Cardiopulmonary resuscitation (CPR) is a way of trying to restart a person’s heart and breathing if they stop. When the heart stops beating, this is known as a cardiac arrest. If the breathing stops, this is called a respiratory arrest. Usually, both happen at the same time. This is known as a cardiopulmonary arrest. If a person having a cardiopulmonary arrest does not have their heart and breathing restarted quickly, they will die.
Sometimes a heart attack can cause the heart to stop, but not in all cases. A person’s heart or breathing can stop for a number of different reasons.
Different treatments can be used to help restart a person’s heart or breathing. The first treatment is usually CPR. This involves pushing down again and again on the person’s chest to keep the heart pumping blood around the body. This action is called a chest compression. CPR may also include blowing air into the person’s mouth to push oxygen into their lungs.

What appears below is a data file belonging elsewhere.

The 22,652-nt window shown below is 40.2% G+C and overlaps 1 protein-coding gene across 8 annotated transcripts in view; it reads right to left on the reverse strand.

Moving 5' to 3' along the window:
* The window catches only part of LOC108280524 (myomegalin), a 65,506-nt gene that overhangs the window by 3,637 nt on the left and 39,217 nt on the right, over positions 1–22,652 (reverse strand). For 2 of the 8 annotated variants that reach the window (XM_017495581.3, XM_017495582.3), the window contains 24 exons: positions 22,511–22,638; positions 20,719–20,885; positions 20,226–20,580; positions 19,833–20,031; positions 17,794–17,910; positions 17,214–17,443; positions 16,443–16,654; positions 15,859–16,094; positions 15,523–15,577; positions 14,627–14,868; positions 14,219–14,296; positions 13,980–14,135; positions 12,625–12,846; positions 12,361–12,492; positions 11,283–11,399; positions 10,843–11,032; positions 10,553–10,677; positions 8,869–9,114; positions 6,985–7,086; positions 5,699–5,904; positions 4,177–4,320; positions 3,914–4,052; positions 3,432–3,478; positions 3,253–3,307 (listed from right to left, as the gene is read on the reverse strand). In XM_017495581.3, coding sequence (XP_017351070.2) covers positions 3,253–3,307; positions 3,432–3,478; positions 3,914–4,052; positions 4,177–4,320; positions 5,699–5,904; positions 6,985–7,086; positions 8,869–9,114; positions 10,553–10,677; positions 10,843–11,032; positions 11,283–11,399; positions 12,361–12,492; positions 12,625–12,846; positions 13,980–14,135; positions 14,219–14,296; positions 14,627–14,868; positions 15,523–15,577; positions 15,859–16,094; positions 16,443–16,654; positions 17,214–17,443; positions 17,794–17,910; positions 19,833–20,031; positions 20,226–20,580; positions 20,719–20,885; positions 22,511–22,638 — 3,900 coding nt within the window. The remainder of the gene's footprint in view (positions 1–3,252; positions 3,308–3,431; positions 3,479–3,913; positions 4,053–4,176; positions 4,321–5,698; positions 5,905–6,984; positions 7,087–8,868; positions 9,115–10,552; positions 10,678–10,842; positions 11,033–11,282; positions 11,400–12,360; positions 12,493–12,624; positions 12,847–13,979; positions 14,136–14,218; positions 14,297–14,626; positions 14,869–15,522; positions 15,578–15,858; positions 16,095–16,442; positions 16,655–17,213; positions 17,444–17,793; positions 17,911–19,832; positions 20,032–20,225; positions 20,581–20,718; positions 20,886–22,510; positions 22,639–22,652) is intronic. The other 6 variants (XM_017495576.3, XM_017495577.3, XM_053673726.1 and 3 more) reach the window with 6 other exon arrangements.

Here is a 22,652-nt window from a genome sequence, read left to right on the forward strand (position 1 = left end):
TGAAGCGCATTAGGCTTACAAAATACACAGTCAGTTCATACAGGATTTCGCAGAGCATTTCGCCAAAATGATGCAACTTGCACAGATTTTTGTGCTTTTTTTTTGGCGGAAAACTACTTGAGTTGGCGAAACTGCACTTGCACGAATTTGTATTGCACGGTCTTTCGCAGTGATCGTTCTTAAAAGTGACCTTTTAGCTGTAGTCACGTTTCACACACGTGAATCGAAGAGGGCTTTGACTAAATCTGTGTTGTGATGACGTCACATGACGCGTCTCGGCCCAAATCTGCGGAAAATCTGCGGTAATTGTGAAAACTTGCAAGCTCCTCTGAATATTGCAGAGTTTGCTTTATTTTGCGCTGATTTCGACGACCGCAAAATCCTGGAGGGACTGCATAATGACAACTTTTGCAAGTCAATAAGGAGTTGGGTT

If CPR is given in the community, this may be the only treatment available until an ambulance arrives.
If CPR is given in hospital, the doctors or nurses will also use other treatments. They may give drugs and use specialist equipment to give oxygen. They will use a machine called a defibrillator to monitor any heartbeat. The defibrillator can also give shocks that may start the heart again.
Some public places, such as airports or shopping centres, keep a type of automated defibrillator. This can be used without any specialised training to give shocks that may restart the heart.
A cardiopulmonary arrest is an emergency medical situation and can be frightening. It can be distressing to see someone being given CPR, especially if it’s a loved one. Close family and friends may be asked to leave the area while CPR is given, though some people choose to stay with their loved one. The healthcare team involved will give support and information to any family or friends when they can.